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If a picture says a thousand words, then our HD 1080p videos are jam packed with endless educational goodness. Explore electronics, learn how to use the "Internet of Things", checkout new products and stay on the cusp of the maker movement. We're here to help, so don't forget to comment on our videos and say hi in the forum.

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The main thing I want you to get out of this project is this: upon completion you will have cellular data connected to your Internet of Things device! LoRa, Sigfox, Bluetooth and WiFi can't compete with cellular data for coverage, speed and data allowance. Many projects only become possible when using cellular data. Need to send pictures? Sure. Over the air updates? Yes. Real time streaming data? That too. Just imagine the possibilities!

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Welcome to the exciting world of laser cutting! For all those makers out there looking to start creating with a laser cutter, this tutorial will have the basic information you need to get started! We recently added a Laser Cutting Service to our site, so everyone can start making with a laser cutter!

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Have you ever wanted to program your microcontrollers with Python instead of Arduino? MicroPython and CircuitPython bring the ease of Python to microcontrollers by adding hardware support! In MicroPython, Python is largely unchanged other than the added functionality to interface with hardware.

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While documenting my first steps in using the GPy I've uncovered a firmware update that is required on the Sequans Monarch SQN3330, which provides the cellular data capabilities in both the GPy and the FiPy. This document deals only with firmware updating the Sequans Monarch SQN3330, as mentioned in 5.5.3 Modem Firmware Update in the Pycom documentation.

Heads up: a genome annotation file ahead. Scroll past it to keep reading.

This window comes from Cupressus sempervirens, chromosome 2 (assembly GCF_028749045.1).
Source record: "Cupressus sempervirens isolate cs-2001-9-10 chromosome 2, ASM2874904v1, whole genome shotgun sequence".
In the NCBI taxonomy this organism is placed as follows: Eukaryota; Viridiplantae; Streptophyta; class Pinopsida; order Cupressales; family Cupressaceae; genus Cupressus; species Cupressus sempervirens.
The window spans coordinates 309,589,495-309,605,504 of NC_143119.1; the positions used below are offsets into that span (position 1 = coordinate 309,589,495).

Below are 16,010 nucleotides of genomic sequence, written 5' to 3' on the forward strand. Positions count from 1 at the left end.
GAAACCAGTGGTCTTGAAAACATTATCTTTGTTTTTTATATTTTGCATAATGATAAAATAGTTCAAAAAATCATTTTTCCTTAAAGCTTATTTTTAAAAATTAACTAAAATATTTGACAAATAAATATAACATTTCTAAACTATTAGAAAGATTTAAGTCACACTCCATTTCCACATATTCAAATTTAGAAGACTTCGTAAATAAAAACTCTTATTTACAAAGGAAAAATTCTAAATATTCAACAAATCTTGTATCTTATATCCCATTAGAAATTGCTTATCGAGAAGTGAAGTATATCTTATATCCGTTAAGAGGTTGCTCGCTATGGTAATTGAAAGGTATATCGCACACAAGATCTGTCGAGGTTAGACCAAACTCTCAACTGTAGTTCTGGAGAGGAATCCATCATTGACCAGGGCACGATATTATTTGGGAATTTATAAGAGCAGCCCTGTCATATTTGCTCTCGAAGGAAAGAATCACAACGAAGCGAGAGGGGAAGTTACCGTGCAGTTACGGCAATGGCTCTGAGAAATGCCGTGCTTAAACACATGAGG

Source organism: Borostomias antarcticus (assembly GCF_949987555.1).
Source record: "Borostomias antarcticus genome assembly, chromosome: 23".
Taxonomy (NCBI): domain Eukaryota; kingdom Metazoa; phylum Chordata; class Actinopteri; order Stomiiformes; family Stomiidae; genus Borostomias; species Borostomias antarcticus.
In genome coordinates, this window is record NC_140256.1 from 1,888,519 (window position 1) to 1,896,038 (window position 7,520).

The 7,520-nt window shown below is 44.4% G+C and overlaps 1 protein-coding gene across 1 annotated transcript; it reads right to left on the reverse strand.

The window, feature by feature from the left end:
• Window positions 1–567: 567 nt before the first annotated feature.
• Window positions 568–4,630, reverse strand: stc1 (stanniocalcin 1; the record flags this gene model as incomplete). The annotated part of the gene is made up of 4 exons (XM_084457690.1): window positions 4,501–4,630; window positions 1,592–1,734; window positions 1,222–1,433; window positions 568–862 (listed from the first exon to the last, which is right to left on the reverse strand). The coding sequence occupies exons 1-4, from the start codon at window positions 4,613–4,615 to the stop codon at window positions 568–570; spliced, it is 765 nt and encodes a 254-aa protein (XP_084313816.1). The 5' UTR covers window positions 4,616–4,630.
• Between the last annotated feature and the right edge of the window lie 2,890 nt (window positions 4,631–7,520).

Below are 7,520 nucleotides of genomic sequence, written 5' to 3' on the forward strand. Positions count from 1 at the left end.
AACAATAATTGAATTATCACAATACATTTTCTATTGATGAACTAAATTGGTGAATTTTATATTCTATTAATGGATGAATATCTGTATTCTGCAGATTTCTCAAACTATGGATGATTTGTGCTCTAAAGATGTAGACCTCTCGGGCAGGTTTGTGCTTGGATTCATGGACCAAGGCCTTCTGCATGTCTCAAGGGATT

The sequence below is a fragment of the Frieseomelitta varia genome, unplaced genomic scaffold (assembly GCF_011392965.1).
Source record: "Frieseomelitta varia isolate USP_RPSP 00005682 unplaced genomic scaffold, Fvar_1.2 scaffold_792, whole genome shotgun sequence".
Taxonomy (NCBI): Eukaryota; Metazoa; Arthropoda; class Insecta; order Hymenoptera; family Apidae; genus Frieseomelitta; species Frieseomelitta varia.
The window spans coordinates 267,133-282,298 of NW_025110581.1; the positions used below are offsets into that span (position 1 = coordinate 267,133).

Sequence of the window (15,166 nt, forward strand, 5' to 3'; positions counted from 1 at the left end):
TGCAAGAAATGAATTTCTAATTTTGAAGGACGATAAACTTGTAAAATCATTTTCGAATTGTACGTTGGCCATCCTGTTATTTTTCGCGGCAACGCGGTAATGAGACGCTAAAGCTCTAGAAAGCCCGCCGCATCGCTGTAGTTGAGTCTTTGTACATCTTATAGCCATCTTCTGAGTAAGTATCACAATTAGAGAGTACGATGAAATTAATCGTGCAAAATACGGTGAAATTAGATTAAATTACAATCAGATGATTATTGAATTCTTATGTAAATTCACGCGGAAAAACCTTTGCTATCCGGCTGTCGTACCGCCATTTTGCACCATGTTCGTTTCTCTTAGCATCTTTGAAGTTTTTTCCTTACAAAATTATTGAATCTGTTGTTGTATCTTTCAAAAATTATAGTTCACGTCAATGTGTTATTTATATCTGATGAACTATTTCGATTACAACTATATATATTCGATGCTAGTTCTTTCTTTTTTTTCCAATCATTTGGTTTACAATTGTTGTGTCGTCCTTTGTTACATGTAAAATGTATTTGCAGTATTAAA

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The Adafruit Circuit Playground Express comes equipped with an onboard microphone that is capable of sensing both amplitude and frequency. This tutorial will walk through a quick sketch using MakeCode to turn the lights on the board into a mic activated VU-meter-like display! The microphone is located on the lower right side of the board, marked with an ear

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Bluetooth is a low-power radio technology used to link devices wirelessly. Most commonly recognised as the way to link a mobile phone to a car or speaker, it has many uses beyond that. The "low power" aspect is not a shortcoming as a large proportion of devices that use it run from batteries.

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One of the greatest features of the Adafruit Circuit Playground Express is its MakeCode compatibility. MakeCode is an exciting coding interface that makes coding accessible for those with little or no exposure to how coding works or how it should be formatted. This is largely thanks to its drag and drop block-based interface.

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At the heart of every Adafruit Circuit Playground Express lies a three-axis accelerometer. This allows us to write programs that take the orientation of the board into account. We can detect orientation and acceleration on any axis. With CircuitPython we can use the “cpx.acceleration” command to read the acceleration of the board on all three axis in m/s^2.

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At the heart of every Adafruit Circuit Playground Express lies a three-axis accelerometer. This allows us to write programs that take the orientation of the board into account. We can detect orientation and acceleration on any axis. With MakeCode there are two different ways to interface with the accelerometer, events and live data. We can look for specific gesture events like a shake, freefall, tilt, or specific G or acceleration. We can also read live data which returns the immediate acceleration for a given direction in milli-g (1/1000 of gravity).